Gadgets & Gizmos

The main reason you purchase a filter is because of the quality of the filter, so it’s great when you can purchase top quality glass with a sensibly designed system as well.

 

We’ve been using NiSi ND and polarizing filters recently and are delighted with the neutrality of the results. If your current ND filter gives you a colour cast (most noticeable with the denser filters), it’s probably because the filter isn’t really a ‘neutral’ filter at all. In comparison, the NiSi Nano IR 6-stop, 10-stop and 15-stop filters we use are remarkably neutral when you compare them with exposures taken without a filter at all.

 

Equally important as the filters, are how the filter holder attaches to your lens, and how the filters attach to the filter holder. The NiSi system relies on adapter rings like most other systems, but the holder itself is a marvel of engineering. The latest V5 design is made from black powder coated Aviation-grade billet aluminium and will take three filters plus a circular polariser all at once. The design eliminates any vignetting and the filters slip in freely and easily, but don’t slip out. It’s a fine balance between the two.

 

A 100mm system is ideal for most DSLR owners, while mirrorless camera owners might get by with the smaller 70mm system. However, if you’re the proud owner of an ultra wide-angle zoom, like Nikon’s 14-24mm or Canon’s 11-24mm with a bulbous front element, then you need a special 150mm or 180mm filter holder. There are a number of different approaches for attaching filters to these types of lenses and in our opinion, the NiSi approach is the most practical. The only issue is the size of the filters and the holder, but there’s nothing you can do about this given the size of the lenses you’re working on!

 

NiSi has an Australian website (www.nisifilters.com.au) which is designed for mail order. You can check out the full range there, along with all pricing.

Sony would probably get more press if it didn’t use a Greek letter in its model designations. However, the latest α9 (Alpha Nine) might just push Canon and Nikon into exploring the mirrorless design a little more closely. As Sony claims, the α9 offers a range of features that you won’t find on a DSLR.

 

For instance, the 24-megapixel full-frame camera offers highspeed, blackout-free continuous shooting at up to 20 fps, 60 AF/AE tracking calculations per second and a top shutter speed of 1/32,000 second. Sony says all this has been made possible thanks to its new Exmor RS CMOS sensor which enables data speed processing at up to 20x faster than previous Sony full-frame mirrorless cameras.

 

One of the advantages of the mirrorless design is that you can cover more of the image area with focusing points. The Sony α9 features 693 phase detection AF points which cover approximately 93% of the frame, so you can position a focusing point wherever your subject might be placed.

 

The new α9 features a vibration free, fully electronic, completely silent anti-distortion shutter. With no mechanical mirror or shutter noise, it’s great for quiet places and when you want a vibration free exposure. Other features include a new high capacity battery and dual SD media card slots, including one that supports UHS-II cards.

 

The α9 is claimed to look mighty fine through its electronic viewfinder, called the Quad-VGA OLED Tru-Finder with approximately 3,686k dots. This is the highest resolution viewfinder Sony has ever incorporated in an α camera and features an optical design that includes a double-sided aspherical element, uses a Zeiss T* coating to greatly reduce reflections, and has a fluorine coating on the outer lens that repels dirt. The refresh frame rate of the Tru-Finder is customisable, with options to set it for 60 fps or 120 fps to best match the action.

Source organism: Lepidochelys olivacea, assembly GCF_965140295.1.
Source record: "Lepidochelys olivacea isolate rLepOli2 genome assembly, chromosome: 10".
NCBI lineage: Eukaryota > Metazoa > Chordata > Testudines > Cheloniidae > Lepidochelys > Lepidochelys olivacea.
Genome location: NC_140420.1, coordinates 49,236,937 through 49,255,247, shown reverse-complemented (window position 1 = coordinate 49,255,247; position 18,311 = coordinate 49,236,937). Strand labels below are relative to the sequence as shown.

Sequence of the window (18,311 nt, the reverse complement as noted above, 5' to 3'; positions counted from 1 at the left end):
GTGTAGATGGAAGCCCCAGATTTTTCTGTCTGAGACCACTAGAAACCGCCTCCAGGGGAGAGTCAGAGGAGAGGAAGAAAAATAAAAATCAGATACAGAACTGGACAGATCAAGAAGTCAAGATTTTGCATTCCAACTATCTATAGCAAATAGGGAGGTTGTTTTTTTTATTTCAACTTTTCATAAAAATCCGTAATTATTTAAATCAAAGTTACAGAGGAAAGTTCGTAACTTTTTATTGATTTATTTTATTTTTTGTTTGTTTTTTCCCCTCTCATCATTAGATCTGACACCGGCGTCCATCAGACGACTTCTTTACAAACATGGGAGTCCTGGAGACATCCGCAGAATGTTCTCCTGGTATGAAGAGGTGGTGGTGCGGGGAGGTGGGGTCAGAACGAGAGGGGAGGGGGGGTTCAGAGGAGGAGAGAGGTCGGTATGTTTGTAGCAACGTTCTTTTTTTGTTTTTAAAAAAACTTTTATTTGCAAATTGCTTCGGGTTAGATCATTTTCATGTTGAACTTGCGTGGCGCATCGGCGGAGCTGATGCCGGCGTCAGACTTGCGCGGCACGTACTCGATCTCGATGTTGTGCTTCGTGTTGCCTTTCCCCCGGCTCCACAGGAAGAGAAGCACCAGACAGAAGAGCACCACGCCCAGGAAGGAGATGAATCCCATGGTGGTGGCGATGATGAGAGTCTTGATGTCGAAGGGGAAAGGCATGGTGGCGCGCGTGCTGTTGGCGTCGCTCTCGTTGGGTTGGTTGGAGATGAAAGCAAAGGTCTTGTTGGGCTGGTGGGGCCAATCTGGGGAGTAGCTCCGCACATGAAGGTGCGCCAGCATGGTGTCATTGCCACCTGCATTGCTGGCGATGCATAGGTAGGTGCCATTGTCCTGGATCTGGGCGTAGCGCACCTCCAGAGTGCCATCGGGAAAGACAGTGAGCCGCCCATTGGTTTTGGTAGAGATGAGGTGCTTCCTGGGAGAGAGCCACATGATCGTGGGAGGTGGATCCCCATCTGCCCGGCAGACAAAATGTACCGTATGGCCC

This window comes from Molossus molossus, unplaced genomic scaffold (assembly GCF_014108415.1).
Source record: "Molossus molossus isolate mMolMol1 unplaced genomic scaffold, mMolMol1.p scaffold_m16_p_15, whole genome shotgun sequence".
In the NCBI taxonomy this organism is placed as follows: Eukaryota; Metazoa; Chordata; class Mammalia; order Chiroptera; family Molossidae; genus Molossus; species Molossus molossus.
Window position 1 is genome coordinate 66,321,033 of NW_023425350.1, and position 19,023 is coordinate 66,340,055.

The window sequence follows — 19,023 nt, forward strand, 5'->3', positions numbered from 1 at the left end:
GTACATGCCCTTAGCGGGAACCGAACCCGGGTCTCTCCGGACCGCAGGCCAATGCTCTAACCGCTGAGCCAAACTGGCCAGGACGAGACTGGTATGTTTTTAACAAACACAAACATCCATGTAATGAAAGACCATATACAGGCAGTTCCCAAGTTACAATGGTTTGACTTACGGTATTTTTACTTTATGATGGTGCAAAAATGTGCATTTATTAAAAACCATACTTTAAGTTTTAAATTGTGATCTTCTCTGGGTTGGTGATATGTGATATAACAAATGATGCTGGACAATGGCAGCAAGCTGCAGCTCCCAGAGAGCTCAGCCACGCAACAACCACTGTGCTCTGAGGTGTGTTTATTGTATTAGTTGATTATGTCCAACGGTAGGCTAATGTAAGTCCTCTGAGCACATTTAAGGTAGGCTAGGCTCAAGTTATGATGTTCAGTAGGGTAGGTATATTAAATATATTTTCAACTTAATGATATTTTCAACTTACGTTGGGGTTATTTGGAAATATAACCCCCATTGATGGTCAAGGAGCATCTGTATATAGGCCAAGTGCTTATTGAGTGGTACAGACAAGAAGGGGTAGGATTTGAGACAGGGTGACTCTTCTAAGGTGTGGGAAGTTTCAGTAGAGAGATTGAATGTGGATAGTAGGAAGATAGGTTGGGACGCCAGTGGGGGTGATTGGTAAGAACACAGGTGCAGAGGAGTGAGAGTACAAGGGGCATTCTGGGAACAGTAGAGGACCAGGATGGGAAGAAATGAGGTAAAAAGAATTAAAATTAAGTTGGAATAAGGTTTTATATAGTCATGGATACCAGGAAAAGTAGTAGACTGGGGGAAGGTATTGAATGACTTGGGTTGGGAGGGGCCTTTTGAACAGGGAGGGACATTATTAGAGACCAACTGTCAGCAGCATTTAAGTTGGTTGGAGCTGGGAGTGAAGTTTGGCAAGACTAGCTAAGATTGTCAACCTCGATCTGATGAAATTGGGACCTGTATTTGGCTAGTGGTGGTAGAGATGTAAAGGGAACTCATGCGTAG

For more information, visit www.sony.com.au

 

If we look at the DSLR market, the main players are Canon, Nikon and Sony. Sony is definitely pursuing the mirrorless market, but Canon and Nikon are wary players, preferring to milk the DSLR design for all it is worth.

 

And it must be worth something for both Nikon and photographers alike because the latest D7500 is full of features. They’re not all necessary, of course, but wow, isn’t it great to have them!

 

At the heart of the D7500 is a 20.9-megapixel DX-format sensor which uses Nikon’s EXPEED 5 image processing engine, but importantly for the video market, the new camera offers 4K UHD video in 2160-30p format for both regular and time-lapse formats. This matches what some mirrorless cameras already have and leaves Canon behind at this price point at least (as at July 2017).

 

Autofocus, exposure and white balance are supported by a 180K-pixel RG B sensor and a 51-point AF System, while continuous shooting of up to 50 shots at approximately 8 frames-per-second will keep the sport and action photographers happy. There are new multiple exposure features and you can process your raw files inside the camera (to some limited extent – it’s not quite Photoshop yet!). You can apply white balance and Picture Control settings, saving the adjusted files as JPEGs.

 

While the camera has many advanced features, it’s also designed to help the newcomer. The D7500 automatically recognises and analyses each shooting scene and adjusts the settings accordingly when the Auto Picture Control option is selected: it applies optimal colour adjustments by fine-tuning the tone curve, colour and sharpness within the camera, producing Nikon says, ‘softer skin depiction in timeless portraits and an enhanced contrast for vibrant landscapes’.

 

The camera is mid-weight at 720 grams, but comes fully equipped with SnapBridge, Wi-Fi and Bluetooth for connectivity to networks and social media

 

For further information, visit http://www.nikon.com.au/en_AU/product/digital-slr-cameras/d7500

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